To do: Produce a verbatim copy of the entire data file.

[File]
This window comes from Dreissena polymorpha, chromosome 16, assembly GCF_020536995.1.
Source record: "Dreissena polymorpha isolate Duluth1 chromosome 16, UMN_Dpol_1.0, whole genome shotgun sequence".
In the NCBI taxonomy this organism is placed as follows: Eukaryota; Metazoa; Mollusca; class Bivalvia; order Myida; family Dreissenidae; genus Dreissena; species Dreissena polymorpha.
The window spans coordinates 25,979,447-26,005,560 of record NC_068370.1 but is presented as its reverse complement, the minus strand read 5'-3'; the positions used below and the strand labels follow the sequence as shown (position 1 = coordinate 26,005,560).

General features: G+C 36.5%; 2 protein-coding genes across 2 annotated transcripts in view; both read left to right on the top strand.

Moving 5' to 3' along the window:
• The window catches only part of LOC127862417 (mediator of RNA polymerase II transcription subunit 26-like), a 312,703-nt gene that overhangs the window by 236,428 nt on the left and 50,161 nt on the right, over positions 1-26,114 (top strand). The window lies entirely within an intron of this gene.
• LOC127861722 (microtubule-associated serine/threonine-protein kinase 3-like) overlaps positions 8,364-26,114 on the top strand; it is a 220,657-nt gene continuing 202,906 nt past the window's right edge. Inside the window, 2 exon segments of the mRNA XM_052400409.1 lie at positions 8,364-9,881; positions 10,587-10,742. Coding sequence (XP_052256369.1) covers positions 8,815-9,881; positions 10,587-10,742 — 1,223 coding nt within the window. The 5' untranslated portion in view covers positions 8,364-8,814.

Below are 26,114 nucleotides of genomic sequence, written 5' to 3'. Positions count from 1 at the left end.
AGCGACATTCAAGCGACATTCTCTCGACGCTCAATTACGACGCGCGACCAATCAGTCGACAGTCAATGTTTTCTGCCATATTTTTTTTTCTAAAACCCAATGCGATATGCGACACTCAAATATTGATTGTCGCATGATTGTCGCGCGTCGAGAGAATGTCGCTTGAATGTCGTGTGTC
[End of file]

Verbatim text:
This window comes from Dreissena polymorpha, chromosome 16, assembly GCF_020536995.1.
Source record: "Dreissena polymorpha isolate Duluth1 chromosome 16, UMN_Dpol_1.0, whole genome shotgun sequence".
In the NCBI taxonomy this organism is placed as follows: Eukaryota; Metazoa; Mollusca; class Bivalvia; order Myida; family Dreissenidae; genus Dreissena; species Dreissena polymorpha.
The window spans coordinates 25,979,447-26,005,560 of record NC_068370.1 but is presented as its reverse complement, the minus strand read 5'-3'; the positions used below and the strand labels follow the sequence as shown (position 1 = coordinate 26,005,560).

General features: G+C 36.5%; 2 protein-coding genes across 2 annotated transcripts in view; both read left to right on the top strand.

Moving 5' to 3' along the window:
• The window catches only part of LOC127862417 (mediator of RNA polymerase II transcription subunit 26-like), a 312,703-nt gene that overhangs the window by 236,428 nt on the left and 50,161 nt on the right, over positions 1-26,114 (top strand). The window lies entirely within an intron of this gene.
• LOC127861722 (microtubule-associated serine/threonine-protein kinase 3-like) overlaps positions 8,364-26,114 on the top strand; it is a 220,657-nt gene continuing 202,906 nt past the window's right edge. Inside the window, 2 exon segments of the mRNA XM_052400409.1 lie at positions 8,364-9,881; positions 10,587-10,742. Coding sequence (XP_052256369.1) covers positions 8,815-9,881; positions 10,587-10,742 — 1,223 coding nt within the window. The 5' untranslated portion in view covers positions 8,364-8,814.

Below are 26,114 nucleotides of genomic sequence, written 5' to 3'. Positions count from 1 at the left end.
AGCGACATTCAAGCGACATTCTCTCGACGCTCAATTACGACGCGCGACCAATCAGTCGACAGTCAATGTTTTCTGCCATATTTTTTTTTCTAAAACCCAATGCGATATGCGACACTCAAATATTGATTGTCGCATGATTGTCGCGCGTCGAGAGAATGTCGCTTGAATGTCGTGTGTC